Study detects significant levels of metals in blood and urine in consumers
Researchers found that cannabis users had significantly higher levels of metals such as lead and cadmium in their blood and urine. The study, which is one of the largest of its kind, analyzed data from more than 7000 participants in the National Health and Nutrition Survey.
While it had been hypothesized that cannabis could cause exposure to metals due to its ability to capture metals from the ground, the study confirms that marijuana is indeed an unknown source of exposure. The findings call for further research into cannabis use and contaminants, especially as legalization of the plant continues in the United States.
Marijuana users have higher lead levels in blood (1,27 ug/dL) and urine (1,21 ug/g creatinine) than non-users. This study is the first to measure metal biomarker levels in marijuana users, making it one of the largest and most comprehensive studies on this topic to date.
As marijuana use becomes more common and more than half of the US population lives in areas where it is legal, the study raises concerns about the lack of federal guidelines on contaminants in the cannabis.
Research carried out at the Columbia University Mailman School of Public Health detected significant levels of metals in the blood and urine of marijuana users, concluding that marijuana may be a significant and underappreciated source of lead and cadmium exposure.
This is one of the first studies to report metal biomarker levels in marijuana users and quite possibly the largest study to date linking self-reported marijuana use to internal measures. exposure to metals, rather than just looking at the levels of metals present in the cannabis plant.
Participant-reported measures of exclusive marijuana use compared to non-marijuana-tobacco users showed significantly higher lead levels in blood (1,27 ug/dL) and urine (1,21 ug/dL). g of creatinine).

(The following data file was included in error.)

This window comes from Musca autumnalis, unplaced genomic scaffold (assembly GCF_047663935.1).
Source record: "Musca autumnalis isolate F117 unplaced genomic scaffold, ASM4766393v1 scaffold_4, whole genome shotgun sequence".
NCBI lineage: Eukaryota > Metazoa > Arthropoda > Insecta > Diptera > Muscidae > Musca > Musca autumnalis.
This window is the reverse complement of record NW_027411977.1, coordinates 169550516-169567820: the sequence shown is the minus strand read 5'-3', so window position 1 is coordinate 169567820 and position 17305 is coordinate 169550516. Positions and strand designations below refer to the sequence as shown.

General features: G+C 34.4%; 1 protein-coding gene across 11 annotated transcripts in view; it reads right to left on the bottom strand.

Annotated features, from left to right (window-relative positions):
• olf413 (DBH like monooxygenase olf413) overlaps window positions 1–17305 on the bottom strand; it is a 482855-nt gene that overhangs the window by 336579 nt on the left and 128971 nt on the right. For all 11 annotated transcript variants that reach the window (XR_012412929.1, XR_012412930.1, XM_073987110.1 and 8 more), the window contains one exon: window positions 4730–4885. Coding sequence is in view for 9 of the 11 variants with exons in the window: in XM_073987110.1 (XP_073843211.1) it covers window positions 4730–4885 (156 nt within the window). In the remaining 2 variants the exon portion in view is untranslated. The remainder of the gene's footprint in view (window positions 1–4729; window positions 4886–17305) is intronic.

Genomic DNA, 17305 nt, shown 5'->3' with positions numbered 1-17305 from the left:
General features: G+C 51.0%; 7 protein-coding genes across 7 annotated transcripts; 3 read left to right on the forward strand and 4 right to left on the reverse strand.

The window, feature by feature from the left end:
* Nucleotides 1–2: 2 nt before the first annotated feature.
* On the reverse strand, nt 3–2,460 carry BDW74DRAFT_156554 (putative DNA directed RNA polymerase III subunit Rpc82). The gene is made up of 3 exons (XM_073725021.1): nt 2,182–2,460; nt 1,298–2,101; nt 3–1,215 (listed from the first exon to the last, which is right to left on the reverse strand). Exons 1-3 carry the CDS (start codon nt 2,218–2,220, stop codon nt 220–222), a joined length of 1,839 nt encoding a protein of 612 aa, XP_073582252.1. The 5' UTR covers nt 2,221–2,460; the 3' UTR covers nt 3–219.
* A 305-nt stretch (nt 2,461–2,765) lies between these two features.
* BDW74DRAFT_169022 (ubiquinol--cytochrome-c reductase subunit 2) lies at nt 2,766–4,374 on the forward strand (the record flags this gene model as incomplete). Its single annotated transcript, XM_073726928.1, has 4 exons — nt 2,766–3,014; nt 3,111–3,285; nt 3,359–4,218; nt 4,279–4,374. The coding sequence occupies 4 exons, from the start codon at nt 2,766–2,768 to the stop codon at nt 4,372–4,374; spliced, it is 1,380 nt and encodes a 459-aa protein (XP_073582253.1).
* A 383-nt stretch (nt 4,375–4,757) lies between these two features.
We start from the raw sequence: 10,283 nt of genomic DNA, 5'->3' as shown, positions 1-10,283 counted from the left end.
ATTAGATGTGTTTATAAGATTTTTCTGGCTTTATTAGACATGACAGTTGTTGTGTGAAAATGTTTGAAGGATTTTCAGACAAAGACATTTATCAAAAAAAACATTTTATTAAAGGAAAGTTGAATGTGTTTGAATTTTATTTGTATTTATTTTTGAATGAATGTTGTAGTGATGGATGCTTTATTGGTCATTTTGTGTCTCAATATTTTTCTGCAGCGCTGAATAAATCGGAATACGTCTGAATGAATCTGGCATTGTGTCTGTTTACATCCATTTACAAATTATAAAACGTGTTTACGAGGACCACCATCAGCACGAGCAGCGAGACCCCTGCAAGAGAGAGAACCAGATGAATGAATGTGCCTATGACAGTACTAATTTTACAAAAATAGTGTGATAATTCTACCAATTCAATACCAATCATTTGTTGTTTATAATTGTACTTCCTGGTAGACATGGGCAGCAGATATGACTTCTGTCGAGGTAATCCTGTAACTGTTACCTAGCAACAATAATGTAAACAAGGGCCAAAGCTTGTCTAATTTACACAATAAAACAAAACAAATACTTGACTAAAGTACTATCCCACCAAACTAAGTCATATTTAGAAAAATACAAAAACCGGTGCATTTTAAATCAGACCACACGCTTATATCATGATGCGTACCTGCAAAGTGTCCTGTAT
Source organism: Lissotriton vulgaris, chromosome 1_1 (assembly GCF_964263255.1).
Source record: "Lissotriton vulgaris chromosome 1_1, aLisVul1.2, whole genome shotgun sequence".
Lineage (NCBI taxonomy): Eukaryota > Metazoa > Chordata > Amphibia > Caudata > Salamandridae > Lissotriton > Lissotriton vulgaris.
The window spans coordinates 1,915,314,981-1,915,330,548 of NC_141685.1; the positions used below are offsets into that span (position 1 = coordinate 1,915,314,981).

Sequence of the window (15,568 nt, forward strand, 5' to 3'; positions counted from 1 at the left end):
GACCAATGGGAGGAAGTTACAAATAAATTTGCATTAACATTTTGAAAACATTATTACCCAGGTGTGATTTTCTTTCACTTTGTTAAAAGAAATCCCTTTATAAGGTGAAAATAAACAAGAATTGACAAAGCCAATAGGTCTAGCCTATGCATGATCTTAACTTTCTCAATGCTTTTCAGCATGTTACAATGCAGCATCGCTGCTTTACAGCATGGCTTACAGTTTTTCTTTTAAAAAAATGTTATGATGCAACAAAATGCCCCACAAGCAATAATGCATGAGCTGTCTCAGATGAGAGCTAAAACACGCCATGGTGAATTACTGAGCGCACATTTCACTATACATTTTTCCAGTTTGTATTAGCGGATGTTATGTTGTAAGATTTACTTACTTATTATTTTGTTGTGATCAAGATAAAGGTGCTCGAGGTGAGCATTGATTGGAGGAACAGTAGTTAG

“Because the cannabis plant is a known metal scavenger, we hypothesized that people who use marijuana would have higher levels of metal biomarkers than those who don't”health, and first author of the study.Katelyn McGraw, postdoctoral researcher in the Department of Environmental Health Sciences Columbia Public Health, and first author
“Our results therefore indicate that marijuana is a source of exposure to cadmium and lead.
The researchers combined data from the National Health and Nutrition Examination Survey for the years 2005-2018. Led by the CDC's National Center for Health Statistics (NCHS), the NHANES is a semester-based degree program designed to assess the health and nutritional status of adults and children in the United States.
McGraw and his colleagues categorized the 7 survey participants based on their use: non-marijuana/non-tobacco, exclusive marijuana, exclusive tobacco, and dual use of marijuana and tobacco. Five metals were measured in blood and 254 in urine.
The researchers used four NHANES variables to define exclusive marijuana and tobacco use: current smoking, serum cotinine levels, self-reported marijuana use, and recent marijuana use. Exclusive tobacco use was defined by those who responded affirmatively to the question "Do you currently smoke cigarettes?" » or whose serum cotinine level was greater than 10 ng/ml.
Marijuana is the third most widely used drug in the world, after tobacco and alcohol. As of 2022, 21 states and Washington DC, covering more than 50% of the US population, have legalized the recreational use of marijuana; and medical marijuana is legal in 38 states and Washington, D.C. However, with marijuana still illegal at the federal level, regulation of contaminants in all cannabis products remains sketchy and there has been no guidance from federal regulatory agencies such as the FDA or EPA. In 2019, 48,2 million people, or 18% of Americans, reported using marijuana at least once in the past year.
While 28 states regulate the levels of inorganic arsenic, cadmium, lead, and total mercury in marijuana products, regulatory limits vary by metal and state.
“Future research on cannabis use and its contaminants, especially metals, should be conducted to address public health concerns related to the growing number of cannabis users,” said Tiffany R. Sanchez, PhD. , assistant professor of environmental health sciences at Columbia Public Health, and lead author of the study.